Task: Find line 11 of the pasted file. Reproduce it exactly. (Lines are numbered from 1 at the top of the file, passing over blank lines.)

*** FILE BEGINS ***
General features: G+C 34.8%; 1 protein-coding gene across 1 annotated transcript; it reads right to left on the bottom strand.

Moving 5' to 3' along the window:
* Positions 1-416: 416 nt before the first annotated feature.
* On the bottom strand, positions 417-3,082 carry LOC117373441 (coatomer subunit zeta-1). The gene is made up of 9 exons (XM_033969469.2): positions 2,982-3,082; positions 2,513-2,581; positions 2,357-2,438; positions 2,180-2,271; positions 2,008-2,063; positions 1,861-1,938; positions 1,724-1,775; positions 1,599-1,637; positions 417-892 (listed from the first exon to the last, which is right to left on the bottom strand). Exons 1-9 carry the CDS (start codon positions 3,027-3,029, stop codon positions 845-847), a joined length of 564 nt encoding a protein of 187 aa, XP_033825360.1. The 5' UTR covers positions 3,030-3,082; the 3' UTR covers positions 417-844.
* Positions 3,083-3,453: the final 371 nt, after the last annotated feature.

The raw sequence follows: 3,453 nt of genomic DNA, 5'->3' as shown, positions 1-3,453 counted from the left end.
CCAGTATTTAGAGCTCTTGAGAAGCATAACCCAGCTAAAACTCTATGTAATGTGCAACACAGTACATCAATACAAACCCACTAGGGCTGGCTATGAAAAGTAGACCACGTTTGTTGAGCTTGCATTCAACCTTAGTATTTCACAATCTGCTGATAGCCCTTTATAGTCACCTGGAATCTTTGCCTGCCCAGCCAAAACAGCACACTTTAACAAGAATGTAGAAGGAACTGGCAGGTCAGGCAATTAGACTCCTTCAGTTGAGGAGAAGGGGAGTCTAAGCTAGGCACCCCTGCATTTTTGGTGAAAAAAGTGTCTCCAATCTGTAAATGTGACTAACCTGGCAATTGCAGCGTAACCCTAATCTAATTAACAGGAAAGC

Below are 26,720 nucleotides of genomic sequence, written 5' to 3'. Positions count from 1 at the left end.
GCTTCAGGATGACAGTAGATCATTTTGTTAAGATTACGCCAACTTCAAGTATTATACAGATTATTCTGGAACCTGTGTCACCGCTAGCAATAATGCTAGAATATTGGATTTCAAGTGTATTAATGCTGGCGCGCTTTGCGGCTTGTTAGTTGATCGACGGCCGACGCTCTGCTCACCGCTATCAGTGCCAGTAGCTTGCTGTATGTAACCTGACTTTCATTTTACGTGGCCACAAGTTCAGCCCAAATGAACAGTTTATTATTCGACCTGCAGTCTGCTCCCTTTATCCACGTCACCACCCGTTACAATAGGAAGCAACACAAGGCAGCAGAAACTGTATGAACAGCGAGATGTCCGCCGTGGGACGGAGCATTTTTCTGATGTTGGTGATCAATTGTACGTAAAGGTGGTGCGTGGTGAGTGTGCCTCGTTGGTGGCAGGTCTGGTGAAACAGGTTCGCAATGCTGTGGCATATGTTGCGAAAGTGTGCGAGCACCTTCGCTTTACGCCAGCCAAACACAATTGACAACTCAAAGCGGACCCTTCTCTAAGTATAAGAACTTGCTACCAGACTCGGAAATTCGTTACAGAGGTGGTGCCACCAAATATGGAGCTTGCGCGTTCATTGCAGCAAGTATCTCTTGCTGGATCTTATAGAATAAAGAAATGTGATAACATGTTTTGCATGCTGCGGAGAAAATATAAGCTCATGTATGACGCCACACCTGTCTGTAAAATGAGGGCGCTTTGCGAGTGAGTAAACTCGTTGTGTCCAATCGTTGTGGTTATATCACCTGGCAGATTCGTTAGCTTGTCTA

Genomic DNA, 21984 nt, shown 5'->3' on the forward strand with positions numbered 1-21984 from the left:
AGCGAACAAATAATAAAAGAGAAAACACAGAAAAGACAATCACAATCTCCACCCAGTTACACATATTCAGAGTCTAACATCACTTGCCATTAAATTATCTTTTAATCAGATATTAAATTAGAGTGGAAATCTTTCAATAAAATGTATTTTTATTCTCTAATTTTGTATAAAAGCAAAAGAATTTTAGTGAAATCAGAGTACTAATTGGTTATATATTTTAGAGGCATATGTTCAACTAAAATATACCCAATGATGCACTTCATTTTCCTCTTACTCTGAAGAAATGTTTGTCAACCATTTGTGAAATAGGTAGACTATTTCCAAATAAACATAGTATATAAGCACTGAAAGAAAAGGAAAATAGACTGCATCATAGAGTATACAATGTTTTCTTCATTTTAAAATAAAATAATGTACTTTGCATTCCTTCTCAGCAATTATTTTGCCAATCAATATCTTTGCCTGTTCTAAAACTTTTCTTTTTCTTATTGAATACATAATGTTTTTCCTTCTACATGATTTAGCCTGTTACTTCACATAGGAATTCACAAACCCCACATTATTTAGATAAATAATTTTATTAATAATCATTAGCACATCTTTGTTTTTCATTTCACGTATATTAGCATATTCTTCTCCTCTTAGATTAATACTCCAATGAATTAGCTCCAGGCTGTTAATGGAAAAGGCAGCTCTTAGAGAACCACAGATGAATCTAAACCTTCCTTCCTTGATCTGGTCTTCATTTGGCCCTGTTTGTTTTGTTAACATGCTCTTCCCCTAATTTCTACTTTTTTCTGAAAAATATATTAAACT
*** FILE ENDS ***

AGCGAACAAATAATAAAAGAGAAAACACAGAAAAGACAATCACAATCTCCACCCAGTTACACATATTCAGAGTCTAACATCACTTGCCATTAAATTATCTTTTAATCAGATATTAAATTAGAGTGGAAATCTTTCAATAAAATGTATTTTTATTCTCTAATTTTGTATAAAAGCAAAAGAATTTTAGTGAAATCAGAGTACTAATTGGTTATATATTTTAGAGGCATATGTTCAACTAAAATATACCCAATGATGCACTTCATTTTCCTCTTACTCTGAAGAAATGTTTGTCAACCATTTGTGAAATAGGTAGACTATTTCCAAATAAACATAGTATATAAGCACTGAAAGAAAAGGAAAATAGACTGCATCATAGAGTATACAATGTTTTCTTCATTTTAAAATAAAATAATGTACTTTGCATTCCTTCTCAGCAATTATTTTGCCAATCAATATCTTTGCCTGTTCTAAAACTTTTCTTTTTCTTATTGAATACATAATGTTTTTCCTTCTACATGATTTAGCCTGTTACTTCACATAGGAATTCACAAACCCCACATTATTTAGATAAATAATTTTATTAATAATCATTAGCACATCTTTGTTTTTCATTTCACGTATATTAGCATATTCTTCTCCTCTTAGATTAATACTCCAATGAATTAGCTCCAGGCTGTTAATGGAAAAGGCAGCTCTTAGAGAACCACAGATGAATCTAAACCTTCCTTCCTTGATCTGGTCTTCATTTGGCCCTGTTTGTTTTGTTAACATGCTCTTCCCCTAATTTCTACTTTTTTCTGAAAAATATATTAAACT